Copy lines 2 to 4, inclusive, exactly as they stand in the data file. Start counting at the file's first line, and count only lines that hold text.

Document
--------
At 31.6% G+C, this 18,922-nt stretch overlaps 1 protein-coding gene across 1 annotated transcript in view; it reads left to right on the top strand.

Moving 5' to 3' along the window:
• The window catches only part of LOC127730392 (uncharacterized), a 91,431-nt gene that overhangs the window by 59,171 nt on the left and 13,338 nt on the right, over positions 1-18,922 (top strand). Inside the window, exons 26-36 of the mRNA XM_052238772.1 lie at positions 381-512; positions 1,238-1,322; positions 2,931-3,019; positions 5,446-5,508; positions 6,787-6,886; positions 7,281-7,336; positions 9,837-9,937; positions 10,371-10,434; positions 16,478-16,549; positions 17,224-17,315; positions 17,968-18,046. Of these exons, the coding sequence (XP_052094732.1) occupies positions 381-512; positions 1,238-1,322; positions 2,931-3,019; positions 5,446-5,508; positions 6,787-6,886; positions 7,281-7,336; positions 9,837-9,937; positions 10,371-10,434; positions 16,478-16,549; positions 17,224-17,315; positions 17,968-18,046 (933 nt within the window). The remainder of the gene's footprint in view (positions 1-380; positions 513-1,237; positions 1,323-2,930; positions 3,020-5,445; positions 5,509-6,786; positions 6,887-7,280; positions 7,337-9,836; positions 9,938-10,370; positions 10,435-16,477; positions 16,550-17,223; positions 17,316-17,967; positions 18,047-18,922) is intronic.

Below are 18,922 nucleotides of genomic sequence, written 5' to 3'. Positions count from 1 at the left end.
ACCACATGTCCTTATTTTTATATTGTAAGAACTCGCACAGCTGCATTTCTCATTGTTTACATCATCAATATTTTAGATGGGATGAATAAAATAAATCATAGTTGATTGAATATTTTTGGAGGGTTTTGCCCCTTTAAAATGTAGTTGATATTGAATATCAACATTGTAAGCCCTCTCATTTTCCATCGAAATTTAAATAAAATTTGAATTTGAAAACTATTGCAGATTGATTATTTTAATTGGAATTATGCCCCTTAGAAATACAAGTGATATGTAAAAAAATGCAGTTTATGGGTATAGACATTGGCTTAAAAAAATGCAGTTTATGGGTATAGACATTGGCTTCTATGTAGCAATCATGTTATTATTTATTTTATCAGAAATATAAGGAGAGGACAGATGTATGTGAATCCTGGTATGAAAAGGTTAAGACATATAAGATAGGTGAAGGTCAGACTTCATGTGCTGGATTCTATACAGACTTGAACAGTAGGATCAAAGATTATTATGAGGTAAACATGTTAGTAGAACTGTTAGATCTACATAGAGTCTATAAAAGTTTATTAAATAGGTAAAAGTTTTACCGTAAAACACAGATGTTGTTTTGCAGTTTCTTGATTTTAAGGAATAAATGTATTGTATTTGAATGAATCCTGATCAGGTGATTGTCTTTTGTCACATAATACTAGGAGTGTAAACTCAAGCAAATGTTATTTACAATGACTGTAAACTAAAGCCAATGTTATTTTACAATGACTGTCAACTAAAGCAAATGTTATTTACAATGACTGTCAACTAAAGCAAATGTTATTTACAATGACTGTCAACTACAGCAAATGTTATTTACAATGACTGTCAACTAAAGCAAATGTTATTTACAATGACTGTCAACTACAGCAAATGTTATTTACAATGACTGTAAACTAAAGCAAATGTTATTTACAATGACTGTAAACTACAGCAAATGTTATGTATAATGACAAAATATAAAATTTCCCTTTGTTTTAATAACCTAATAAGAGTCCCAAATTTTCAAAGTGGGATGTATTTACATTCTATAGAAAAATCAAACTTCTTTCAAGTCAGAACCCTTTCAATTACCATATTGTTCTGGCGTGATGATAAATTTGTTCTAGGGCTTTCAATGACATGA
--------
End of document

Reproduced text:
Moving 5' to 3' along the window:
• The window catches only part of LOC127730392 (uncharacterized), a 91,431-nt gene that overhangs the window by 59,171 nt on the left and 13,338 nt on the right, over positions 1-18,922 (top strand). Inside the window, exons 26-36 of the mRNA XM_052238772.1 lie at positions 381-512; positions 1,238-1,322; positions 2,931-3,019; positions 5,446-5,508; positions 6,787-6,886; positions 7,281-7,336; positions 9,837-9,937; positions 10,371-10,434; positions 16,478-16,549; positions 17,224-17,315; positions 17,968-18,046. Of these exons, the coding sequence (XP_052094732.1) occupies positions 381-512; positions 1,238-1,322; positions 2,931-3,019; positions 5,446-5,508; positions 6,787-6,886; positions 7,281-7,336; positions 9,837-9,937; positions 10,371-10,434; positions 16,478-16,549; positions 17,224-17,315; positions 17,968-18,046 (933 nt within the window). The remainder of the gene's footprint in view (positions 1-380; positions 513-1,237; positions 1,323-2,930; positions 3,020-5,445; positions 5,509-6,786; positions 6,887-7,280; positions 7,337-9,836; positions 9,938-10,370; positions 10,435-16,477; positions 16,550-17,223; positions 17,316-17,967; positions 18,047-18,922) is intronic.

Below are 18,922 nucleotides of genomic sequence, written 5' to 3'. Positions count from 1 at the left end.